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Saturday, July 2, 2011
Hemingway: How courage and depression go together
This article is well-intended, but egregiously judgmental and woefully ignorant:
If it weren't for the inane babble puzzling over why Hemingway lived so intensely, this line would be the Winner of The Most Fatuous Statement award:
"...in January 1961 he told his wife, Mary, that he could no longer write a single good sentence. And Hemingway would only settle for great ones."
It wasn't a question of settling for less than great, it was a question of how important it is to fulfill your purpose and dig some meaning out of life, even amid the unbearable. That purpose and meaning was taken from him, under the mistaken guise of treatment.
Hemingway got electroshock therapy for his depression; a common side effect is to knock out your language abilities and cognition, sometimes for months and sometimes forever. The one thing that made his life endurable -- writing like himself -- was taken from him.
Depressed people have more courage and determination than their non-depressed cohorts. Studies are finally being funded that verify this (which I'll dig up later. Feel free to nudge me with a comment.)
Think about that next time you curl your lip over suicide. It's not about courage. It's about unbearable pain and a degree of mental crippling that puts a valid life out of reach.
Waiting and working at it until things improve is a reasonable thing to do: Hemingway waited and worked at it for 40 years, though with so little real hope for treatment. Talk about courage! It's unthinkable how much courage he brought to bear on his life. His intensity and wild behavior were directly related to making his life bearable -- and his work more compelling. Check his quoted remarks on that subject. What's between the lines is breathtaking.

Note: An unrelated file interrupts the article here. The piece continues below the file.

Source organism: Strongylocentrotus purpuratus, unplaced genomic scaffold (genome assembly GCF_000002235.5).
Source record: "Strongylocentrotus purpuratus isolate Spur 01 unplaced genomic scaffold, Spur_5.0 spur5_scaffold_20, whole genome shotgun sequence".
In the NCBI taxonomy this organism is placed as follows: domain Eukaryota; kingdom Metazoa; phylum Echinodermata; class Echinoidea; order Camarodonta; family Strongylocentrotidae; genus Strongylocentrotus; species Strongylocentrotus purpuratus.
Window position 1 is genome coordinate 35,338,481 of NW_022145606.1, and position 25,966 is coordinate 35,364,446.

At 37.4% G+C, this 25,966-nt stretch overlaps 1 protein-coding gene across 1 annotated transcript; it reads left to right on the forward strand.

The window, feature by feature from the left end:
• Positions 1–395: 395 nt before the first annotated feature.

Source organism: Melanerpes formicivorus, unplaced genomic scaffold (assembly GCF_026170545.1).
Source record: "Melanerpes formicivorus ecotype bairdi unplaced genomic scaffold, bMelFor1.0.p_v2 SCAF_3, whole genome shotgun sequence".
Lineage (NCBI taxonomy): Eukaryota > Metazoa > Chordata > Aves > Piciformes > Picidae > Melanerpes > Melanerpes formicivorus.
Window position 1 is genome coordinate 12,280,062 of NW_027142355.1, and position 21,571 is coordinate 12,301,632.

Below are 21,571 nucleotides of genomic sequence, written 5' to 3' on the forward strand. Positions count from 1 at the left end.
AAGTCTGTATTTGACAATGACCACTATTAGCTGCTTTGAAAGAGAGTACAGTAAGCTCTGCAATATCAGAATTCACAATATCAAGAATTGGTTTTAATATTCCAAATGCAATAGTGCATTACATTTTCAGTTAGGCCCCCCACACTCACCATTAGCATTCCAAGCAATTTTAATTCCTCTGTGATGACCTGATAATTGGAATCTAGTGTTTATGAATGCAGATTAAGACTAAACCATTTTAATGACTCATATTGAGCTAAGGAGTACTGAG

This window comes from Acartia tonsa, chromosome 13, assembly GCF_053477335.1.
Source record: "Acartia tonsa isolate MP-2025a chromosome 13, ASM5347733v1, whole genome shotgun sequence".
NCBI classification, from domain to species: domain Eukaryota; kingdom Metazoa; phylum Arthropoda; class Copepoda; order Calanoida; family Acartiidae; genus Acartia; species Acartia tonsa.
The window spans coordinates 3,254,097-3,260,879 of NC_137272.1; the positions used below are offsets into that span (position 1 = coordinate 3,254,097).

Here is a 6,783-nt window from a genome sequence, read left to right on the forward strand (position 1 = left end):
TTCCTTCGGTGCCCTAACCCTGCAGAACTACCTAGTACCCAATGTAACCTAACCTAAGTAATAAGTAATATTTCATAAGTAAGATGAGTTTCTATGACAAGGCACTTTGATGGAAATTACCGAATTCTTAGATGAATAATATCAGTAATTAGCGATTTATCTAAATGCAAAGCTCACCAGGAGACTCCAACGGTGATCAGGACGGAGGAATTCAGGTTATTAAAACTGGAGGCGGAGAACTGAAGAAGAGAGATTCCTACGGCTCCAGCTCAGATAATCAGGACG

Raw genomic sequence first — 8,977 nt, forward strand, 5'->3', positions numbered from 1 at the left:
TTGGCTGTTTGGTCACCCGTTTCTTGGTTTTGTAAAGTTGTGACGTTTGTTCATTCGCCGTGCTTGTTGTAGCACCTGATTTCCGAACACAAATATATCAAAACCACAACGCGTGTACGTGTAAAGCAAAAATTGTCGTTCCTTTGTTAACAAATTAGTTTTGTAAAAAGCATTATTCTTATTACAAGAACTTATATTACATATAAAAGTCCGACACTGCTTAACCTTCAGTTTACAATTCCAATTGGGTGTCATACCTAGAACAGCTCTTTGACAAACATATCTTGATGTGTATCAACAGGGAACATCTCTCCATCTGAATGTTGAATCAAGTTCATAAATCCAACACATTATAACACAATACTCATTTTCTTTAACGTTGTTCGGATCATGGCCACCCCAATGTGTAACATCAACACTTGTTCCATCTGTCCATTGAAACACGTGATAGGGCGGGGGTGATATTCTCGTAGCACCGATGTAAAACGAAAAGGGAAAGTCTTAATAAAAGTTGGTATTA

The article's remark about suicidal lineage is true, but poorly understood. A suicide in the family has the powerful effect of making suicide less unthinkable. There is often a genetic tweak associated with it, but that's not all there is. The thing to know now is, we are not our predecessors; we can do more. Far more.
Hemingway died before we developed SSRIs, SNRIs, and a tremendously improved understanding of neurochemistry, behavior, nutrition and psychodynamics. We have more options now. Lots more. Waiting and working at it is a real success path now.
Be good to your depressed friends. You probably have no idea what they're capable of, when they can be well again. Help them persist.
It's the most important thing to do: persist. A valid and bearable life is a reasonable thing to hold out for. Only death bars the door to healing. Things will change.